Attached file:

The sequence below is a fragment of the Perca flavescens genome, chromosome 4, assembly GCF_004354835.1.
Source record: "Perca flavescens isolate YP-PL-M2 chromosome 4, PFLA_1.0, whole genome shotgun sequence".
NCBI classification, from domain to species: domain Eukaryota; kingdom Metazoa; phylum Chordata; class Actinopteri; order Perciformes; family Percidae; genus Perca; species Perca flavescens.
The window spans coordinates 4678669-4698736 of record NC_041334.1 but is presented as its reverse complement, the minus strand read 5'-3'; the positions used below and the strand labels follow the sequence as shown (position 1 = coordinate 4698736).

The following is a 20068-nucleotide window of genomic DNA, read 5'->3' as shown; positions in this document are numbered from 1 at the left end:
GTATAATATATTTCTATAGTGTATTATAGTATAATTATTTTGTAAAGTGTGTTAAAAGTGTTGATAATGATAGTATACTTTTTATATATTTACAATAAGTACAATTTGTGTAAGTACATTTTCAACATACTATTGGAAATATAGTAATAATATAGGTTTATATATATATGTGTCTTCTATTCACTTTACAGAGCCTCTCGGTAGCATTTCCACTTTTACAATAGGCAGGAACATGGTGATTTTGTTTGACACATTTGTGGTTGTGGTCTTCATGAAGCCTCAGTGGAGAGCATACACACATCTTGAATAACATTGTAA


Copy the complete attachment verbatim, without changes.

The sequence below is a fragment of the Perca flavescens genome, chromosome 4, assembly GCF_004354835.1.
Source record: "Perca flavescens isolate YP-PL-M2 chromosome 4, PFLA_1.0, whole genome shotgun sequence".
NCBI classification, from domain to species: domain Eukaryota; kingdom Metazoa; phylum Chordata; class Actinopteri; order Perciformes; family Percidae; genus Perca; species Perca flavescens.
The window spans coordinates 4678669-4698736 of record NC_041334.1 but is presented as its reverse complement, the minus strand read 5'-3'; the positions used below and the strand labels follow the sequence as shown (position 1 = coordinate 4698736).

The following is a 20068-nucleotide window of genomic DNA, read 5'->3' as shown; positions in this document are numbered from 1 at the left end:
GTATAATATATTTCTATAGTGTATTATAGTATAATTATTTTGTAAAGTGTGTTAAAAGTGTTGATAATGATAGTATACTTTTTATATATTTACAATAAGTACAATTTGTGTAAGTACATTTTCAACATACTATTGGAAATATAGTAATAATATAGGTTTATATATATATGTGTCTTCTATTCACTTTACAGAGCCTCTCGGTAGCATTTCCACTTTTACAATAGGCAGGAACATGGTGATTTTGTTTGACACATTTGTGGTTGTGGTCTTCATGAAGCCTCAGTGGAGAGCATACACACATCTTGAATAACATTGTAA